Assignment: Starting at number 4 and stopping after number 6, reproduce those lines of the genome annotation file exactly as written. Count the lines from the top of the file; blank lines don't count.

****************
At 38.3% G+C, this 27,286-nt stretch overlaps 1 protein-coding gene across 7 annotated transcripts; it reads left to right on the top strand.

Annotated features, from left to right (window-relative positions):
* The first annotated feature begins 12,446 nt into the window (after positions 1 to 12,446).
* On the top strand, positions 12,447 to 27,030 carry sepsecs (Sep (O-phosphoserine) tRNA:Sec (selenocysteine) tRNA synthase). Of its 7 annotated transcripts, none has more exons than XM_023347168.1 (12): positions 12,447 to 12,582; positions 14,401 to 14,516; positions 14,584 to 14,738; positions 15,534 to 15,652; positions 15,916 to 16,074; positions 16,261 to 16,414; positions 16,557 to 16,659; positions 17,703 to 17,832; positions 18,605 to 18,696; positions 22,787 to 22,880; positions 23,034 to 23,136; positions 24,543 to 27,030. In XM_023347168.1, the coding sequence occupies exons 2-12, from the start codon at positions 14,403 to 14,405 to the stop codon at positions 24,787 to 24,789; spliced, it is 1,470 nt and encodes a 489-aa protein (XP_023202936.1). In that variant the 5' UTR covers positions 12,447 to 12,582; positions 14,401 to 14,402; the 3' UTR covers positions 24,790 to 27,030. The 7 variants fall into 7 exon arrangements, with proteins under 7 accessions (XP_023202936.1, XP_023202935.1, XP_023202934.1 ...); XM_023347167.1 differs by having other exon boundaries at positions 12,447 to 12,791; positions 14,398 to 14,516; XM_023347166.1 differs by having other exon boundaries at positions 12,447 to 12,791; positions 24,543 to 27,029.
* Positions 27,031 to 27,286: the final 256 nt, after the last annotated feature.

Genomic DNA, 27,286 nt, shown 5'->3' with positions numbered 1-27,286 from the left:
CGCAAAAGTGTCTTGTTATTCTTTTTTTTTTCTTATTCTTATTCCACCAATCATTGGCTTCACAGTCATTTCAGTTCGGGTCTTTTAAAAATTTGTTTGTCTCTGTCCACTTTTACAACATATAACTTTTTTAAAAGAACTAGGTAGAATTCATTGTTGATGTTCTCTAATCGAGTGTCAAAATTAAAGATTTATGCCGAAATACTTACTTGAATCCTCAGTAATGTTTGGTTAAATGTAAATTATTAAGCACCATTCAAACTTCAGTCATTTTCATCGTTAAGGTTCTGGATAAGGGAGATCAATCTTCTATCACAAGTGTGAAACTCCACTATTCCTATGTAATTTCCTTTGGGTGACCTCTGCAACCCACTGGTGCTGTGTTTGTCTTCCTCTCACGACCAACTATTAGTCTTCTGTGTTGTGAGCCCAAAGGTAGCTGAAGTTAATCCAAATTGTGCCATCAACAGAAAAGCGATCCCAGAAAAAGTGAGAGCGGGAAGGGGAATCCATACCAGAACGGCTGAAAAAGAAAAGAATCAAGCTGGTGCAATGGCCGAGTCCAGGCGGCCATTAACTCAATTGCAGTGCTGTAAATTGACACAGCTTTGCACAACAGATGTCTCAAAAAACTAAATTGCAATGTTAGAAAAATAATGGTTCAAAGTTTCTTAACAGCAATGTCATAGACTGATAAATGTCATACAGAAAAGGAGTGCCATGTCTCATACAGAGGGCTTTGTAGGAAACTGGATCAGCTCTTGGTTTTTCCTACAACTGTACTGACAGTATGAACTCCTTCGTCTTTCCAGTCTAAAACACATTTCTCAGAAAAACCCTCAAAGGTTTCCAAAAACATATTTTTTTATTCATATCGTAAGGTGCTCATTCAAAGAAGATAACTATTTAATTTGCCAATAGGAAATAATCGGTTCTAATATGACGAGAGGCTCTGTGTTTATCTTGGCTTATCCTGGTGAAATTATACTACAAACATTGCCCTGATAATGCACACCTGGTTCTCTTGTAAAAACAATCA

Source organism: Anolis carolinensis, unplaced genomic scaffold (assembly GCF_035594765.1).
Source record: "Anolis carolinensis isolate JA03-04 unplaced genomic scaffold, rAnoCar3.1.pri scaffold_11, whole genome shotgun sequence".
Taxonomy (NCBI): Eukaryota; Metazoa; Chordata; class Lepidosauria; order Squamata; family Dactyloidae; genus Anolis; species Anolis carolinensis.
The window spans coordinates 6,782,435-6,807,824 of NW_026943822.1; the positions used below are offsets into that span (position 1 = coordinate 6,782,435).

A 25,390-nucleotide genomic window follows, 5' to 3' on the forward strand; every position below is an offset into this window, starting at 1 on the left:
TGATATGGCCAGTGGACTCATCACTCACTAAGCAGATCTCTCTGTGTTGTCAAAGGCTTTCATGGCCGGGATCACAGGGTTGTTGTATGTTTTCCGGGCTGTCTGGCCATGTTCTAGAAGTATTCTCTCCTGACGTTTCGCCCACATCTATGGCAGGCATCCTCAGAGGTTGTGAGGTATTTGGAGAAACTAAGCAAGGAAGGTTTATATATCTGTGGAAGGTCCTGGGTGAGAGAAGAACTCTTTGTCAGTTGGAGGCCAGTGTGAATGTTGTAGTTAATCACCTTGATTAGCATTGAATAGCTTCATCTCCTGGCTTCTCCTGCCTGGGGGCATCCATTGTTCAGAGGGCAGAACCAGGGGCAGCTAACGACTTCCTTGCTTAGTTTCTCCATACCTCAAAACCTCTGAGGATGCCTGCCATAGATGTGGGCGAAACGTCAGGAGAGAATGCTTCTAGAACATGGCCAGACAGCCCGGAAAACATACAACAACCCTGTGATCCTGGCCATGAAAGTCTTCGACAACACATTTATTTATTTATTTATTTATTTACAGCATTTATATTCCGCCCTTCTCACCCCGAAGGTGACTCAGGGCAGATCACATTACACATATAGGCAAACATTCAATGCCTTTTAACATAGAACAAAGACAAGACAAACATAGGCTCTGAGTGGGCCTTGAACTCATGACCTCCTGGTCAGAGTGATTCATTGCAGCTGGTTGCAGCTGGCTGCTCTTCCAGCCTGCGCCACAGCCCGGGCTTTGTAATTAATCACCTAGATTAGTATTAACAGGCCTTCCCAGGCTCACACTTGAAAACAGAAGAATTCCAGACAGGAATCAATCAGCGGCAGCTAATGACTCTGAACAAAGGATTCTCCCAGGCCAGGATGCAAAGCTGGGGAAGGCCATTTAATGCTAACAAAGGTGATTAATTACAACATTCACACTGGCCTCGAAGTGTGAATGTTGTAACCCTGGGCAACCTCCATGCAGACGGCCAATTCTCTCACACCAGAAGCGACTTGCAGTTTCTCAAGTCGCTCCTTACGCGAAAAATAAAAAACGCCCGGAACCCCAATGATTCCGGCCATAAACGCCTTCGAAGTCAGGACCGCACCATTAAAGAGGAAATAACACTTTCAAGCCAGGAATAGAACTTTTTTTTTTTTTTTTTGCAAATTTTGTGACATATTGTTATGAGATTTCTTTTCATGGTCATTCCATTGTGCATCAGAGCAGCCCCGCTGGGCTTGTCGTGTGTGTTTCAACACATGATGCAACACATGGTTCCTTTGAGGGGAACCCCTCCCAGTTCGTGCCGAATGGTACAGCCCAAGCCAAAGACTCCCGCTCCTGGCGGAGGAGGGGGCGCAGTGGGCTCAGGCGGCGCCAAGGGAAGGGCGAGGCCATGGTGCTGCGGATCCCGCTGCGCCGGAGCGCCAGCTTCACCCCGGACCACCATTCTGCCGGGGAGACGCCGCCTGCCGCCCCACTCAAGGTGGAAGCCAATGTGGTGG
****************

* On the top strand, positions 12,447 to 27,030 carry sepsecs (Sep (O-phosphoserine) tRNA:Sec (selenocysteine) tRNA synthase). Of its 7 annotated transcripts, none has more exons than XM_023347168.1 (12): positions 12,447 to 12,582; positions 14,401 to 14,516; positions 14,584 to 14,738; positions 15,534 to 15,652; positions 15,916 to 16,074; positions 16,261 to 16,414; positions 16,557 to 16,659; positions 17,703 to 17,832; positions 18,605 to 18,696; positions 22,787 to 22,880; positions 23,034 to 23,136; positions 24,543 to 27,030. In XM_023347168.1, the coding sequence occupies exons 2-12, from the start codon at positions 14,403 to 14,405 to the stop codon at positions 24,787 to 24,789; spliced, it is 1,470 nt and encodes a 489-aa protein (XP_023202936.1). In that variant the 5' UTR covers positions 12,447 to 12,582; positions 14,401 to 14,402; the 3' UTR covers positions 24,790 to 27,030. The 7 variants fall into 7 exon arrangements, with proteins under 7 accessions (XP_023202936.1, XP_023202935.1, XP_023202934.1 ...); XM_023347167.1 differs by having other exon boundaries at positions 12,447 to 12,791; positions 14,398 to 14,516; XM_023347166.1 differs by having other exon boundaries at positions 12,447 to 12,791; positions 24,543 to 27,029.
* Positions 27,031 to 27,286: the final 256 nt, after the last annotated feature.

Genomic DNA, 27,286 nt, shown 5'->3' with positions numbered 1-27,286 from the left: